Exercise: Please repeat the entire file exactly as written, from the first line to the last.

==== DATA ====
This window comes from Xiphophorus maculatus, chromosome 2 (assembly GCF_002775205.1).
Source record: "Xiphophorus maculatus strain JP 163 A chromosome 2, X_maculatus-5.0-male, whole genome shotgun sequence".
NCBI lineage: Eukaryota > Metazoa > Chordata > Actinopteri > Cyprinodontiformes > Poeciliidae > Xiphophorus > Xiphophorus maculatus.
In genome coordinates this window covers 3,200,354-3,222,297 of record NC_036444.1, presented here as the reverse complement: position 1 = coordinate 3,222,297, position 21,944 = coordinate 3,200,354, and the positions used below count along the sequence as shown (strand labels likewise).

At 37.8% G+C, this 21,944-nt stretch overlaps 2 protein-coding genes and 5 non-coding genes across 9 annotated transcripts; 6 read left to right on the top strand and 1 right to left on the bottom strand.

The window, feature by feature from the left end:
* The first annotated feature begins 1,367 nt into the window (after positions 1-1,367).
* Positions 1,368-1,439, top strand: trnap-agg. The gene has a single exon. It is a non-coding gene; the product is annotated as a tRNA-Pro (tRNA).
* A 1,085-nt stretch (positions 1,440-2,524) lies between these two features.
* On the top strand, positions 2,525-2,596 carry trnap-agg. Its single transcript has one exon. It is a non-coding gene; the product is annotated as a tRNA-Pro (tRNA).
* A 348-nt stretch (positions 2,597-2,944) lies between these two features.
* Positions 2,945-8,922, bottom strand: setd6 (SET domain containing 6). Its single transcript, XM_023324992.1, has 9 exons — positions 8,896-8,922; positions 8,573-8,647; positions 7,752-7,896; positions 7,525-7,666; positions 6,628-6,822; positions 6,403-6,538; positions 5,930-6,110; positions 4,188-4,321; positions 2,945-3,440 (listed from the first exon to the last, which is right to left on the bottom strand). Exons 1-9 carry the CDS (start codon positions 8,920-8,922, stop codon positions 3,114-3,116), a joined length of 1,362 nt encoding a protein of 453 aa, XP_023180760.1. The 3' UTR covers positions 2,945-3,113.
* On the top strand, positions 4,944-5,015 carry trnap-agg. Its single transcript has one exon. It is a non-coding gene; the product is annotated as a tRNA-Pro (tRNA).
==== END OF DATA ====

This window comes from Xiphophorus maculatus, chromosome 2 (assembly GCF_002775205.1).
Source record: "Xiphophorus maculatus strain JP 163 A chromosome 2, X_maculatus-5.0-male, whole genome shotgun sequence".
NCBI lineage: Eukaryota > Metazoa > Chordata > Actinopteri > Cyprinodontiformes > Poeciliidae > Xiphophorus > Xiphophorus maculatus.
In genome coordinates this window covers 3,200,354-3,222,297 of record NC_036444.1, presented here as the reverse complement: position 1 = coordinate 3,222,297, position 21,944 = coordinate 3,200,354, and the positions used below count along the sequence as shown (strand labels likewise).

At 37.8% G+C, this 21,944-nt stretch overlaps 2 protein-coding genes and 5 non-coding genes across 9 annotated transcripts; 6 read left to right on the top strand and 1 right to left on the bottom strand.

The window, feature by feature from the left end:
* The first annotated feature begins 1,367 nt into the window (after positions 1-1,367).
* Positions 1,368-1,439, top strand: trnap-agg. The gene has a single exon. It is a non-coding gene; the product is annotated as a tRNA-Pro (tRNA).
* A 1,085-nt stretch (positions 1,440-2,524) lies between these two features.
* On the top strand, positions 2,525-2,596 carry trnap-agg. Its single transcript has one exon. It is a non-coding gene; the product is annotated as a tRNA-Pro (tRNA).
* A 348-nt stretch (positions 2,597-2,944) lies between these two features.
* Positions 2,945-8,922, bottom strand: setd6 (SET domain containing 6). Its single transcript, XM_023324992.1, has 9 exons — positions 8,896-8,922; positions 8,573-8,647; positions 7,752-7,896; positions 7,525-7,666; positions 6,628-6,822; positions 6,403-6,538; positions 5,930-6,110; positions 4,188-4,321; positions 2,945-3,440 (listed from the first exon to the last, which is right to left on the bottom strand). Exons 1-9 carry the CDS (start codon positions 8,920-8,922, stop codon positions 3,114-3,116), a joined length of 1,362 nt encoding a protein of 453 aa, XP_023180760.1. The 3' UTR covers positions 2,945-3,113.
* On the top strand, positions 4,944-5,015 carry trnap-agg. Its single transcript has one exon. It is a non-coding gene; the product is annotated as a tRNA-Pro (tRNA).